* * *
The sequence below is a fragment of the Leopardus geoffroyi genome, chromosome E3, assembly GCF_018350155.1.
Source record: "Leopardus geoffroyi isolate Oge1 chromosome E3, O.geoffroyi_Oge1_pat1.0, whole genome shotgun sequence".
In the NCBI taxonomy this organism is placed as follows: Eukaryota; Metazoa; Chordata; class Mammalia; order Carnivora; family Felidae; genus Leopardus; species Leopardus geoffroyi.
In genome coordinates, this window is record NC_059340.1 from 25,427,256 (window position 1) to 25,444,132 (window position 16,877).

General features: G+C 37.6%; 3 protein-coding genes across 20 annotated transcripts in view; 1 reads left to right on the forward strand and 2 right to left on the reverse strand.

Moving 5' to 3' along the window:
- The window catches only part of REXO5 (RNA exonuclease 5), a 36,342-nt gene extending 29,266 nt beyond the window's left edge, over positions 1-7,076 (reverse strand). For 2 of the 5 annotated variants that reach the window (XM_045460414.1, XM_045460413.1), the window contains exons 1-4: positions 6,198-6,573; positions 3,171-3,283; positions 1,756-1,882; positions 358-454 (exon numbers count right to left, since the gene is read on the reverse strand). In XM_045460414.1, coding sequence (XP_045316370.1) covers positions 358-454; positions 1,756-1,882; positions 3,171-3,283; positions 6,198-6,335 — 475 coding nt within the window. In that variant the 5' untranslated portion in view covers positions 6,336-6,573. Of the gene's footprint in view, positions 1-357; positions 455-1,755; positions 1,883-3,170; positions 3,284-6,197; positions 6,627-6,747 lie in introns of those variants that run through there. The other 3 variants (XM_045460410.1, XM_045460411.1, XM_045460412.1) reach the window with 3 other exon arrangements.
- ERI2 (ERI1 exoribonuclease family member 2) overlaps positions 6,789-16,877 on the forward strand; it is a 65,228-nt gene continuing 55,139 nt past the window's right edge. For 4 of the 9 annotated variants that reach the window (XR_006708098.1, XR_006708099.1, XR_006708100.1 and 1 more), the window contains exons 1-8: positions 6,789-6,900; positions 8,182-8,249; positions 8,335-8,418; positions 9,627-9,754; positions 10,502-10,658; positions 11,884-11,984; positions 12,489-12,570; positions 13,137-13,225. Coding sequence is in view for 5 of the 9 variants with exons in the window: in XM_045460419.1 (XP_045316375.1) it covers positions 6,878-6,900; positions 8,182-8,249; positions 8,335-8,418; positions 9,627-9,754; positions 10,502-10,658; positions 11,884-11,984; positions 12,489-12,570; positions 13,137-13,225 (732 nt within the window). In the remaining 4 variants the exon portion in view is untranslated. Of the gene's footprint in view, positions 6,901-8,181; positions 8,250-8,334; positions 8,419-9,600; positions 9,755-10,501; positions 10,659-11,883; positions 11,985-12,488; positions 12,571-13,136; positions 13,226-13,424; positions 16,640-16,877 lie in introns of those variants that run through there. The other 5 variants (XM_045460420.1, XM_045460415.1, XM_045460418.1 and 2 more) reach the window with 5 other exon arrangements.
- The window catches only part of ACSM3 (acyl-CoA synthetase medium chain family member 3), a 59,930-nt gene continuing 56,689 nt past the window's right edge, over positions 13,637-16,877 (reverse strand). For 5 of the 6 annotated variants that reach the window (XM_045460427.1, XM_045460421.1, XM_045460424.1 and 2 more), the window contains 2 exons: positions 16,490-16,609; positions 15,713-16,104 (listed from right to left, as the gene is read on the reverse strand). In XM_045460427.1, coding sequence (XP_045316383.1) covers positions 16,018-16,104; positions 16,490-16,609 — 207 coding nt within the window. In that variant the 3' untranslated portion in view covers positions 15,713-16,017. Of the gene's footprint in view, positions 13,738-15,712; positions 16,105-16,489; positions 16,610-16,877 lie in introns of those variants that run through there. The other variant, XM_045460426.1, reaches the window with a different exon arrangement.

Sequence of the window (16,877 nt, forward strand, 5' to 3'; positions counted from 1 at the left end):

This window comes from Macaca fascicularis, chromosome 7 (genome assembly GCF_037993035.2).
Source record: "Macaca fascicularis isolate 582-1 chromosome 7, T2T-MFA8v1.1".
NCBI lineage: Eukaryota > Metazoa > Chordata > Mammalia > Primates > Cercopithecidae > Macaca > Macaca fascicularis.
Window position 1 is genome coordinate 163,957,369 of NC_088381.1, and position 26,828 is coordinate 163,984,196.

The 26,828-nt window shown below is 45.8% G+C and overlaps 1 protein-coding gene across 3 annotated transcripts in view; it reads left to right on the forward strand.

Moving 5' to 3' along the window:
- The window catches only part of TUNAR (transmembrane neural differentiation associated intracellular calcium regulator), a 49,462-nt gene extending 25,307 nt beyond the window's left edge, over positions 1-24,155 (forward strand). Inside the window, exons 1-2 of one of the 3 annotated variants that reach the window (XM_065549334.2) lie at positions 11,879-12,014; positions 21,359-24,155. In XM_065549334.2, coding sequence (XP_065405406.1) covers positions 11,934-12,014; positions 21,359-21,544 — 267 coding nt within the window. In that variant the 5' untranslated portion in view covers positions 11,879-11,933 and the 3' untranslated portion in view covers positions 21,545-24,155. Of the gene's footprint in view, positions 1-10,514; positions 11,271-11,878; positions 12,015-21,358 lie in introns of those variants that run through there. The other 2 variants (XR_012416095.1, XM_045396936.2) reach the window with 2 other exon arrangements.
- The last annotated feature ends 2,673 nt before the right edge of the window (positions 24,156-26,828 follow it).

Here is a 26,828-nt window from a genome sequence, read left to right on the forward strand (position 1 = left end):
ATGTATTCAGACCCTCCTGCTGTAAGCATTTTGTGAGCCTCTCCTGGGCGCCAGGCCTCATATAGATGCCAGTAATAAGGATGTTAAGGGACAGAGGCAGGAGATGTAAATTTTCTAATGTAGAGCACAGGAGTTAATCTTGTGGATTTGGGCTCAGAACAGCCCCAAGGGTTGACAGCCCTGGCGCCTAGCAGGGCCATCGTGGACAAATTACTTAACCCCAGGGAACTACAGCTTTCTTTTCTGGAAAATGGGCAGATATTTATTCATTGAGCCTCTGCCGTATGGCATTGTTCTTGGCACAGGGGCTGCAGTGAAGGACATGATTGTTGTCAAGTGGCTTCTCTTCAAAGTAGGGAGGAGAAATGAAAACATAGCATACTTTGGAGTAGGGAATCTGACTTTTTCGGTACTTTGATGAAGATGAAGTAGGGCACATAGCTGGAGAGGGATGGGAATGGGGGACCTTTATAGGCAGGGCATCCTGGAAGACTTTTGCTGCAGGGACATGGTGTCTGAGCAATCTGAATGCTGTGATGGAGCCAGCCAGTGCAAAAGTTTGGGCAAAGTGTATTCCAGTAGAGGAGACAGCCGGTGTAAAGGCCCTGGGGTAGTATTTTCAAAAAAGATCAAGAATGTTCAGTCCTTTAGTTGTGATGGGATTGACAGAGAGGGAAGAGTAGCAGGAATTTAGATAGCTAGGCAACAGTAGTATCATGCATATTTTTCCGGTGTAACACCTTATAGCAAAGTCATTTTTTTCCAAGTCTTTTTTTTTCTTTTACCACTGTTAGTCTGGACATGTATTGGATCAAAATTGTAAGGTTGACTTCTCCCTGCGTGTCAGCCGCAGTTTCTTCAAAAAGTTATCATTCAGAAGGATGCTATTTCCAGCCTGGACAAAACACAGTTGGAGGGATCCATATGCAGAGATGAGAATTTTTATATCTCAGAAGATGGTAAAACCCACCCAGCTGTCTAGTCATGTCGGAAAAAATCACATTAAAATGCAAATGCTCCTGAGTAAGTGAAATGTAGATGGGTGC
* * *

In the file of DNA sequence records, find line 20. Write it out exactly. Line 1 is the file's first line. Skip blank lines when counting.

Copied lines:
ATGTATTCAGACCCTCCTGCTGTAAGCATTTTGTGAGCCTCTCCTGGGCGCCAGGCCTCATATAGATGCCAGTAATAAGGATGTTAAGGGACAGAGGCAGGAGATGTAAATTTTCTAATGTAGAGCACAGGAGTTAATCTTGTGGATTTGGGCTCAGAACAGCCCCAAGGGTTGACAGCCCTGGCGCCTAGCAGGGCCATCGTGGACAAATTACTTAACCCCAGGGAACTACAGCTTTCTTTTCTGGAAAATGGGCAGATATTTATTCATTGAGCCTCTGCCGTATGGCATTGTTCTTGGCACAGGGGCTGCAGTGAAGGACATGATTGTTGTCAAGTGGCTTCTCTTCAAAGTAGGGAGGAGAAATGAAAACATAGCATACTTTGGAGTAGGGAATCTGACTTTTTCGGTACTTTGATGAAGATGAAGTAGGGCACATAGCTGGAGAGGGATGGGAATGGGGGACCTTTATAGGCAGGGCATCCTGGAAGACTTTTGCTGCAGGGACATGGTGTCTGAGCAATCTGAATGCTGTGATGGAGCCAGCCAGTGCAAAAGTTTGGGCAAAGTGTATTCCAGTAGAGGAGACAGCCGGTGTAAAGGCCCTGGGGTAGTATTTTCAAAAAAGATCAAGAATGTTCAGTCCTTTAGTTGTGATGGGATTGACAGAGAGGGAAGAGTAGCAGGAATTTAGATAGCTAGGCAACAGTAGTATCATGCATATTTTTCCGGTGTAACACCTTATAGCAAAGTCATTTTTTTCCAAGTCTTTTTTTTTCTTTTACCACTGTTAGTCTGGACATGTATTGGATCAAAATTGTAAGGTTGACTTCTCCCTGCGTGTCAGCCGCAGTTTCTTCAAAAAGTTATCATTCAGAAGGATGCTATTTCCAGCCTGGACAAAACACAGTTGGAGGGATCCATATGCAGAGATGAGAATTTTTATATCTCAGAAGATGGTAAAACCCACCCAGCTGTCTAGTCATGTCGGAAAAAATCACATTAAAATGCAAATGCTCCTGAGTAAGTGAAATGTAGATGGGTGC